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Now, after two years of relative quiet from the ethnic politics, scandal and financial turmoil that rocked this district in the past, Roosevelt is gripped by the fear that the turmoil is about to return.

The issue at hand, that of Townsel's wrongdoing, is supposed to be about money. But if the district's history is any indication, it's likely to be about race and politics and a whole lot of other things.

When asked about the case against Townsel, the Reverend Brooks, his staunchest supporter, says, "Remember this, black men are under the gun in this country. It started with Adam Powell."

Charles Townsel is infamous in the Sacramento County, California, Office of Education. Twenty years ago, he was superintendent of the Del Paso School District in the Del Paso Heights suburb of Sacramento.

Del Paso is a low-income district with many of the same financial problems as Roosevelt. Back then, the district was nearly 85percent African American, the remainder divided between Latinos and Anglos.

In those days, a time between the civilrights movement and the backlash over affirmative action, minority administrators were scarce, though their numbers were beginning to climb. Townsel became director of the National Alliance of Black School Educators.

Meanwhile, his school district faced mounting financial problems.
Townsel tangled with county auditors over expenses they routinely questioned and frequently disallowed--things like travel expenses, consultants' fees, long-distance phone calls, furniture and membership dues.

"It was something all the time," remembers Marge Buckendorf, who oversaw DelPaso's expenses for Sacramento County. "We had to do a special audit on that district because he had so much that was wrong."

Townsel responded to New Times' inquiry with a certified letter suggesting he would be willing to discuss only the issues at hand inthe Roosevelt School District. But then he failed to return repeated phone calls.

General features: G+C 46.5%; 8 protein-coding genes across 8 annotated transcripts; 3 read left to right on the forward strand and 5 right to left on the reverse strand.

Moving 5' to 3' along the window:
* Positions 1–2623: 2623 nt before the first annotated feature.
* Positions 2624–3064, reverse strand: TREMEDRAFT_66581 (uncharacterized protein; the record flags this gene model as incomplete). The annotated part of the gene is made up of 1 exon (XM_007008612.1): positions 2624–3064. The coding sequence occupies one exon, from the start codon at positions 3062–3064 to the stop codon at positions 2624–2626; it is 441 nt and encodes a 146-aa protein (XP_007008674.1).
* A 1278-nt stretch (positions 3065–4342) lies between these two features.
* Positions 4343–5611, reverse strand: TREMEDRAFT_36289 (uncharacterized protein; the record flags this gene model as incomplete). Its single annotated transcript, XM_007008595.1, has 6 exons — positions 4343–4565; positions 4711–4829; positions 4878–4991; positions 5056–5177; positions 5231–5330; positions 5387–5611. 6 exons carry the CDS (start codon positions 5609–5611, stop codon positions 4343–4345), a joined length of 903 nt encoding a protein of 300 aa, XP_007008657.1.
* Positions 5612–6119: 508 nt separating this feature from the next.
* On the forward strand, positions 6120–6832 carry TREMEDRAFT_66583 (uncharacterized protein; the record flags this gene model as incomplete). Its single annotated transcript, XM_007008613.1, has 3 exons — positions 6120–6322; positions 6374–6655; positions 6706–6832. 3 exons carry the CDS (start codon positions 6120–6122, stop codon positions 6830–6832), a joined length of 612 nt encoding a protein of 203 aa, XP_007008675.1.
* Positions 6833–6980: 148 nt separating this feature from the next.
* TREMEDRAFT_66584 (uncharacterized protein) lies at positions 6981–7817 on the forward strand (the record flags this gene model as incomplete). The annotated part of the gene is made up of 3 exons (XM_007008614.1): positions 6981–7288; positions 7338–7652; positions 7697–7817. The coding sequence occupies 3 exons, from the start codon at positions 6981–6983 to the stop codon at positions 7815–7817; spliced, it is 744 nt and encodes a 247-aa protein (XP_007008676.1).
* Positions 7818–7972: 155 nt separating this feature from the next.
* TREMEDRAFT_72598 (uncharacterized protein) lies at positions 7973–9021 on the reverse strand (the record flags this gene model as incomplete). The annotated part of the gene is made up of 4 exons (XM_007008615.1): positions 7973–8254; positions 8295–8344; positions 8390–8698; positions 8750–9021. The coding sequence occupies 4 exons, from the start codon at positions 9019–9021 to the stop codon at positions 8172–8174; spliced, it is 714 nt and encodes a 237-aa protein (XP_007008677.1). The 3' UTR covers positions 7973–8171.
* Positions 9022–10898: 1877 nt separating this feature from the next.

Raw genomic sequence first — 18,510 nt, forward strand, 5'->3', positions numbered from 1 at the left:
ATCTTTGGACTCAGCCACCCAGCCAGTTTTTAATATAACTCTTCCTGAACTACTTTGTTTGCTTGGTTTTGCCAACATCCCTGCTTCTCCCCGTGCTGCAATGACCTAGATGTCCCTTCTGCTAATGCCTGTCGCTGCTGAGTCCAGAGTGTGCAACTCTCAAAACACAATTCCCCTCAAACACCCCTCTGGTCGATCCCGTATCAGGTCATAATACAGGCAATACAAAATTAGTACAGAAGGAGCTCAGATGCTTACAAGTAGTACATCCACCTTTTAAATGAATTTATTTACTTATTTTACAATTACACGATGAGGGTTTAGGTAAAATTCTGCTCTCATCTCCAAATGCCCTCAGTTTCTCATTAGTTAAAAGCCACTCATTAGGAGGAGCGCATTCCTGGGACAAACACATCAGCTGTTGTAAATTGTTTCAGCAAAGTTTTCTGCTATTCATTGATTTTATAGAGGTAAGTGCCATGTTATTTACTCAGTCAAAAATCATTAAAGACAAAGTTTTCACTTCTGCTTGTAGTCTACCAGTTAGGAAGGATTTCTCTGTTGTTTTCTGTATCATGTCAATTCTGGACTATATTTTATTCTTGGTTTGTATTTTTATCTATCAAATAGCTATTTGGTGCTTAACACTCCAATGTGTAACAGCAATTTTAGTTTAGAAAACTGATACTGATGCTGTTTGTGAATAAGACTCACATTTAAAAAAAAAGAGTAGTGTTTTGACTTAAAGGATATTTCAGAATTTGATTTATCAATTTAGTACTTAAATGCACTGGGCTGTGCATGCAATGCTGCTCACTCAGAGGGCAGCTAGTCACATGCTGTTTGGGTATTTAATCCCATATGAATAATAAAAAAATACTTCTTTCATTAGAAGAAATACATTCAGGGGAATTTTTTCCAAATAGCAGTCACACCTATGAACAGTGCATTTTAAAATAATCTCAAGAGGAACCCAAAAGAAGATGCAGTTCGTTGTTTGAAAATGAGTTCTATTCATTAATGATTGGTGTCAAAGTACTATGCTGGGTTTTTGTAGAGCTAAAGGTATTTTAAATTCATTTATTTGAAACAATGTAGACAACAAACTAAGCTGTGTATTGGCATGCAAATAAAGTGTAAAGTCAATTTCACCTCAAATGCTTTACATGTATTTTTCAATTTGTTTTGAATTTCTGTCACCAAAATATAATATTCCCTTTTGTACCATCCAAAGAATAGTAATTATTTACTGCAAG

Most of the pertinent 20-year-old financial records of the Del Paso School District no longer exist. However, Sacramento Bee reporter Art Campos detailed the nearly constant financial andpolitical turmoil the district endured under Townsel. County auditors and Del Paso school board members tell New Times that the Bee's accounts are accurate.

While Townsel was superintendent, theU.S. Department of Health, Education and Welfare; California Department of Education; Senate Finance Committee; Auditor General's Office; and a Sacramento County grand jury all took issue with Del Paso and Townsel's expenses.

The county refused Townsel's travel claims "primarily for such items as lost airline tickets, duplicate meal charges and discrepancies in hotel stays and conference dates," according to news reports confirmed by the auditors.

The district had to repay $7,640 in federal funds for sending children, parents and staff on an unauthorized field trip to New York.

Del Paso also had to repay $197,891 for violations in federal job programs.
The California Department of Education said $103,972 in state and federal funds were not properly accounted for. Meanwhile, a Sacramento County grand jury took issue with how $65,000 in Title7 Emergency School Aid funds for disadvantaged children were spent.

By 1979, Del Paso was $217,398 in debt and took out a loan from the county to cover the deficit.

And the community was in turmoil.
A citizens' group worked to recall three Townsel supporters on the board.
One of the people leading the charge against Townsel was another African American, Grantland Johnson. He is now regional director of the U.S. Department of Health and Human Services and a former Sacramento city councilman and county supervisor. His wife, Charlot Bolton, was a member of the Del Paso School Board during Townsel's tenure.

"We weren't about to wait for the public institutions to do something," Johnson remembers. "It was clear to us that had it not been a low-income, minority district, none of this would have happened. It never would have been tolerated.

"We had the research that clearly showed malfeasance and mismanagement," Johnson says. "People in positions of responsibility very well could have conducted much more thorough, intrinsic investigations."

And so the community took matters into its own hands and, in doing so, was plunged into the most turbulent racial and political era in its history.

Dora Huntzig, another Del Paso board member and an opponent of Townsel, remembers those days vividly.

"The racial thing came in because I'm Hispanic," she says. "The theme was always, 'What are we doing for the black community?' Well, what about the black children who went to school there?"

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Lisa Davis